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At Peace with Dying, CNN Sports Legend Wants to Interview Jesus Next

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Facing death, sports anchor embraces life
Facing death, sports anchor embraces life
By Eryn Sun, Christian Post Reporter
April 7, 2011|4:42 pm

CNN’s first sports anchor battles his last days with courage and inspiration.

In 2009, Nick Charles was diagnosed with an incurable bladder cancer. Given four to six months to live without treatment, he chose to undergo grueling chemotherapy treatments that have given him till this day, 21 months of life.

Sharing an intimate conversation with Dr. Sanjay Gupta on CNN, Charles, born Nicholas Charles Nickeas, spoke warmly of his five-year-old daughter Giovanni and Cory, his wife of 13 years, a producer for CNN International.

“My wife Cory is as strong as they come,” Charles, 64, said. “Her character is unmatched, unequal. They’re going to strive together and weather the storms together.”

Recording birthday videos for his daughter while his wife holds the camera, the sports legend sings happy birthday for his girl and imparts messages filled with love and wisdom, oftentimes holding back the tears.

Charles decided to stop all treatments in January stating that the chemo was going to kill him before the cancer did.

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“I want to feel everything in life while I can,” Charles expressed to Gupta.

For over 40 years, he has covered every major sporting event. Working alongside Fred Hickman for 17 years, he co-anchored CNN’s Sports Tonight.

A recent interview in Sports Illustrated highlighted his love and passion for boxing and gave him the chance to call his last featherweight fight on HBO. He worked a lot at the ringside for Showtime and covered most of the classic matches like when Mike Tyson took a bite into Holyfield’s ear.

To this day he retains a close friendship with Tyson, who he speaks to on the phone three or four times a week. Don King had first introduced the two in the 1980s, declaring the reporter as “one of us.”

Charles offered Tyson advice throughout his primetime, understanding much of his pain and difficulties growing up as he too grew up poor and mentor-less, working late-night jobs throughout his schooling.

“He recalls conversations we had,” said Charles to Gupta. “He wants me to amplify it more. He wants to know what I’ve learned, because I’ve made mistakes in my life.”

“I try not to dwell on the mistakes. You can’t undo them. But I do try to fasten onto the positives, the things that drove me.”

Charles divorced twice and has three other children from his previous marriages.

Reflecting on his marriages, he expressed to Gupta, “I caused a lot of pain. I ripped apart lives. If I have a regret, that’s it. I love all of them.”

“With my illness, they’ve offered me a massive amount of forgiveness.”

Fighting through his cancer day by day, Charles considers every day that he lives blissful.

“He’s handled this like a heavyweight champ,” described Hickman, his former anchor on CNN. “If I can do as well living the rest of my life as he is living out the rest of his, then I will consider it a success.”

“You’re going to get hit. You have to take pain to get it,” Charles said about boxing, and what seemed like his own life. “You have to fight through fear.”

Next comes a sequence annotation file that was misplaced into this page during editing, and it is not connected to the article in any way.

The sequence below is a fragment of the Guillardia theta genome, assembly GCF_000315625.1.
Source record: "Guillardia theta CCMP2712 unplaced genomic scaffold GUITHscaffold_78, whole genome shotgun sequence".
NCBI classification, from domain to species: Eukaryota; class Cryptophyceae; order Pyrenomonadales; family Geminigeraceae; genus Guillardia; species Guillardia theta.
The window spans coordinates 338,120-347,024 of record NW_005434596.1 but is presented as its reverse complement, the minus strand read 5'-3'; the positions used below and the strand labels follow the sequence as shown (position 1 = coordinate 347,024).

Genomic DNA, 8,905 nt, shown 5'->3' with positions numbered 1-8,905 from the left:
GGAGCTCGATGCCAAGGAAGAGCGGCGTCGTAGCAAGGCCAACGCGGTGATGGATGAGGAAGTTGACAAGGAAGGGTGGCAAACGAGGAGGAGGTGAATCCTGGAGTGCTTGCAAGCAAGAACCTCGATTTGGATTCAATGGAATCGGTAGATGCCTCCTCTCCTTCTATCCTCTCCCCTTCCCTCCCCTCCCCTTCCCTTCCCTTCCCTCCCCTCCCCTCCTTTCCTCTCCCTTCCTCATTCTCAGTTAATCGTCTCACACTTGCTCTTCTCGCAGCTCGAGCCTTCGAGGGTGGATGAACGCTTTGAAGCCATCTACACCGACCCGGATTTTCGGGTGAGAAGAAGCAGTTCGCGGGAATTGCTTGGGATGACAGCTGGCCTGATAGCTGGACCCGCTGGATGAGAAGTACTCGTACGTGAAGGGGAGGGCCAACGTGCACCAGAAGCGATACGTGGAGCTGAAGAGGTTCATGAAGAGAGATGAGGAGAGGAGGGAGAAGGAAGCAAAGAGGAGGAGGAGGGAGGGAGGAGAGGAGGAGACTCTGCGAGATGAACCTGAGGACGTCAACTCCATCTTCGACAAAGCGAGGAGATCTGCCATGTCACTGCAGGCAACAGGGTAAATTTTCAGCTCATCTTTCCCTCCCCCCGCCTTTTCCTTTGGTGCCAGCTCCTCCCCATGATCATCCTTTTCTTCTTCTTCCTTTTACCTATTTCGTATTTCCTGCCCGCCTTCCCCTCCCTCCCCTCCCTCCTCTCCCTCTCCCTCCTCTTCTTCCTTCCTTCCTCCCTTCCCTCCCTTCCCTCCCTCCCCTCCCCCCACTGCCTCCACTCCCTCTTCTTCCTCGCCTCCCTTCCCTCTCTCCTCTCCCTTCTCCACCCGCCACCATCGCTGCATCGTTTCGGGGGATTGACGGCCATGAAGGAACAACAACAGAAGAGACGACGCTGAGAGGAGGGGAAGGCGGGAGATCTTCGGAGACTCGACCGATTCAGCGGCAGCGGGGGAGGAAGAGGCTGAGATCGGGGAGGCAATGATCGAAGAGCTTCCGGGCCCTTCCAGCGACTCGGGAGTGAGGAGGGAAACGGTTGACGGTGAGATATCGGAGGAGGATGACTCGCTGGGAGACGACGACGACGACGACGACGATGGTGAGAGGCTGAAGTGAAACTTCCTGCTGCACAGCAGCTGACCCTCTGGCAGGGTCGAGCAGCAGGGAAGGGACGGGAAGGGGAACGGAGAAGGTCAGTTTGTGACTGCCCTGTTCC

“My story is that again, to never give up on life. It’s imperfect, we’re going to have our huge adversities, we’re going to have our little annoyances, but in terms of what happens to us is 20 percent, in terms of how I react to it is 80 percent,” he shared on CNN.

“I just want to encourage people and inspire them to look at life in that way … that they do have control about the way they view every day.”

Spending much of his time with his family and receiving many calls of comfort from other television stars and athletes, even his former staff, Charles battles through and continues to make short-term goals – to live for one more Easter, until his dream home is complete, and until his 65th birthday on June 30.

While too many Americans fear death, Charles admitted that he embraces it.

Hoping that his final words to his daughter will be, “I’m going to heaven to prepare a place for you and we’re going to be together forever,” the heralded anchor prays that his daughter won’t be the one to find him when he passes.

Reading the Bible often, Charles remains steadfast in his faith, a faith his wife helped rekindle in the 1990s. She “brought me back to the Lord,” he told Gupta.

During moments of pain, he shared that Christ has always been there beside him. At one point, Charles mentioned, Christ sat with him on his bed.

“I’m ready to come home,” he remembered praying. But he heard Christ telling him, “This isn’t the time yet.”

Counselors and hospice workers have informed him about what it will be like in his final days. To ease his pain, he’ll be given morphine.

Struggling with that concept as a Christian, Charles wanted to make sure he wasn’t committing suicide. Saying they weren’t pulling the plug on him early, his care workers ensured that they were just keeping him comfortable until the end.

Charles, reassured, disclosed to Gupta that peace came over him then.

“I can’t believe I feel so good about the last week of my life, but I do … I finally got my life right.”

The sports legend wants his next interview to be with Jesus, followed by a discussion with Abraham Lincoln, Mother Teresa, Gandhi and Martin Luther King, Jr.

“When that day comes, [I’ll] dance around the ring, [my] head held high, a smile on [my] face. In the 12th round, somebody is going to raise my hand. I’m going to be victorious.”

 

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